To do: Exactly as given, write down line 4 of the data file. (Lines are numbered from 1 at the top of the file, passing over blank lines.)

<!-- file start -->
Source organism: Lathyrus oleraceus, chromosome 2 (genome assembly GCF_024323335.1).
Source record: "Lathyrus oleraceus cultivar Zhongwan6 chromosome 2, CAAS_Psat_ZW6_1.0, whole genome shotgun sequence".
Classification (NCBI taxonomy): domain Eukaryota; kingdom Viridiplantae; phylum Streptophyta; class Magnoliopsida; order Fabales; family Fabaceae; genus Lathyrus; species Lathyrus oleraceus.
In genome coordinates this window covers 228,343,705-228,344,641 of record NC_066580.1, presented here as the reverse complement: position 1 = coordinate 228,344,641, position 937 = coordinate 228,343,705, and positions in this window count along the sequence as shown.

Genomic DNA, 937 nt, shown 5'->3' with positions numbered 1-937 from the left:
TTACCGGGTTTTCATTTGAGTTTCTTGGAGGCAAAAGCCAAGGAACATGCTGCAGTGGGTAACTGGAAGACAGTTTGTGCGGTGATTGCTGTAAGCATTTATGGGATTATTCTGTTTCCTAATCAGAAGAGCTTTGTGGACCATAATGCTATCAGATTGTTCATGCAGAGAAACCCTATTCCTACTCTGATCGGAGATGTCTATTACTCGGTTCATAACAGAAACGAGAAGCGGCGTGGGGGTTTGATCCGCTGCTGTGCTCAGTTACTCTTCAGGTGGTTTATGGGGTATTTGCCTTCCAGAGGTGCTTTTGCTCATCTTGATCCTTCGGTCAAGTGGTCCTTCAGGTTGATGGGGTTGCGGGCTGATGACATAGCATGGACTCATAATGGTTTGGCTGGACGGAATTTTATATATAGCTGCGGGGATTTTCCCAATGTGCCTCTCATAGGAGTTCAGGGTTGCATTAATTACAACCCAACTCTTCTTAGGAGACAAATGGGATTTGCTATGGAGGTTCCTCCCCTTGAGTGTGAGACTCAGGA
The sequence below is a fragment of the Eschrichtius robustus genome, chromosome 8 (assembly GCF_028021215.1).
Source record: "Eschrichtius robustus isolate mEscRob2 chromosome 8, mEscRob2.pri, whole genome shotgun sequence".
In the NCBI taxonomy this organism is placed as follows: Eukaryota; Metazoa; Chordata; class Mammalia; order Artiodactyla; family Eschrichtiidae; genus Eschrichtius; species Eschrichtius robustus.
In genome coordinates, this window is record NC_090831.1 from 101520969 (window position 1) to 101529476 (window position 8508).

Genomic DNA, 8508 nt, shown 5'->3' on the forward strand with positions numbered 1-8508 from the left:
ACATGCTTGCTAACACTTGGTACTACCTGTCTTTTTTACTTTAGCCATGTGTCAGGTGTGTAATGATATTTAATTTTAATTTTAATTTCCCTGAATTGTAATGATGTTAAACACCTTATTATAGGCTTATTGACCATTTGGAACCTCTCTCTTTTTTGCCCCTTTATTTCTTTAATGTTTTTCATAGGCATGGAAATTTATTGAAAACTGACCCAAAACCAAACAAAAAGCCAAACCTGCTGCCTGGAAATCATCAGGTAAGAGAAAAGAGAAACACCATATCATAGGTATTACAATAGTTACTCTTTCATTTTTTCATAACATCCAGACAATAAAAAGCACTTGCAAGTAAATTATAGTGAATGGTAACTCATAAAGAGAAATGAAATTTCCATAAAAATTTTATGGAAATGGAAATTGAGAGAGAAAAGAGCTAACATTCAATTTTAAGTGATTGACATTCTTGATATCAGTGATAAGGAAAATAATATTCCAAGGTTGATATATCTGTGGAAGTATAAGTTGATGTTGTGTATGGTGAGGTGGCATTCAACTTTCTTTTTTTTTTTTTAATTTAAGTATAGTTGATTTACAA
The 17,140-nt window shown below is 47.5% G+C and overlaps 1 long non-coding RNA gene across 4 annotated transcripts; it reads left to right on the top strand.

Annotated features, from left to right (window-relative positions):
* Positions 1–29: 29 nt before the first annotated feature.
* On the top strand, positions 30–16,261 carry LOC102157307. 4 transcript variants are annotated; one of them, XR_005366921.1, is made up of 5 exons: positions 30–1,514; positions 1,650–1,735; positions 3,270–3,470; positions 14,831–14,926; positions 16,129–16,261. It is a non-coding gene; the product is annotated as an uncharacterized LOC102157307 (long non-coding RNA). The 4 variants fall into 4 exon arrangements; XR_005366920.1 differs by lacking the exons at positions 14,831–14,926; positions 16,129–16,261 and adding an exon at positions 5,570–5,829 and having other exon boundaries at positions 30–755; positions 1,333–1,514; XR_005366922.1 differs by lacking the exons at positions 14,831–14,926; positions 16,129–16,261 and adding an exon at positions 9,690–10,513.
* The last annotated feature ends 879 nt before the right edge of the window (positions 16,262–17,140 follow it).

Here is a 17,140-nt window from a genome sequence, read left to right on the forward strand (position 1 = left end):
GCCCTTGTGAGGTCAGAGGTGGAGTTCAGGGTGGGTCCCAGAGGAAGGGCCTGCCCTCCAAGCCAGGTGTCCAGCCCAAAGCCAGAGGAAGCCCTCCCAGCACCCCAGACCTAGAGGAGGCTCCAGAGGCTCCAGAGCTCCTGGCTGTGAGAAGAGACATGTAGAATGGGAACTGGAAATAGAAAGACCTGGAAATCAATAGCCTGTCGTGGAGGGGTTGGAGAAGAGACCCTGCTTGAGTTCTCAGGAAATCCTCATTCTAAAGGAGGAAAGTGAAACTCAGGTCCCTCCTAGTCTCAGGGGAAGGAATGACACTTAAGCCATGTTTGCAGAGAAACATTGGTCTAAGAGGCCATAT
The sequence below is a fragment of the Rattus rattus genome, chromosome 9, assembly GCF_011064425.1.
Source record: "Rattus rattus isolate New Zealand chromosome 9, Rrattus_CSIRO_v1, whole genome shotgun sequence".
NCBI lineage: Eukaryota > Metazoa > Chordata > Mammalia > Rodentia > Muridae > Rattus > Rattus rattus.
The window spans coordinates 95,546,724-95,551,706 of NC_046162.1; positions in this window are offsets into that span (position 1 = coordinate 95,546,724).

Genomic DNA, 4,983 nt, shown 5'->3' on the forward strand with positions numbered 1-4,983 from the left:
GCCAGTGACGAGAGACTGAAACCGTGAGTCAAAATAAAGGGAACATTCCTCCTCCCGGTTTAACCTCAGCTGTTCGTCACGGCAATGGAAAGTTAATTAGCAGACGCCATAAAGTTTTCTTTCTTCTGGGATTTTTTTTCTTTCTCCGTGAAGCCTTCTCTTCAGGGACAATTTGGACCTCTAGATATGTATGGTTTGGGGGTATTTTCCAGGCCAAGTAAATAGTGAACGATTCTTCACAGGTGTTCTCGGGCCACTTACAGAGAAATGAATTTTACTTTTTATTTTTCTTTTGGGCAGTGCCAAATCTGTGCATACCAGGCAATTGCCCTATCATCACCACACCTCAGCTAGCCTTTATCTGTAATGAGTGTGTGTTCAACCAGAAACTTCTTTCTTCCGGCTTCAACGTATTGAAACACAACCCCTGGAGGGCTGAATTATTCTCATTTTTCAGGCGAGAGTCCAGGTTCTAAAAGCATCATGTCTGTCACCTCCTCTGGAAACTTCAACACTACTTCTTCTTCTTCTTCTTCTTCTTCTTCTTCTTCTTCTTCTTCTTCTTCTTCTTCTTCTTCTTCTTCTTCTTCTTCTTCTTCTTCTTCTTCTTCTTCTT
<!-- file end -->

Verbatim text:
In genome coordinates this window covers 228,343,705-228,344,641 of record NC_066580.1, presented here as the reverse complement: position 1 = coordinate 228,344,641, position 937 = coordinate 228,343,705, and positions in this window count along the sequence as shown.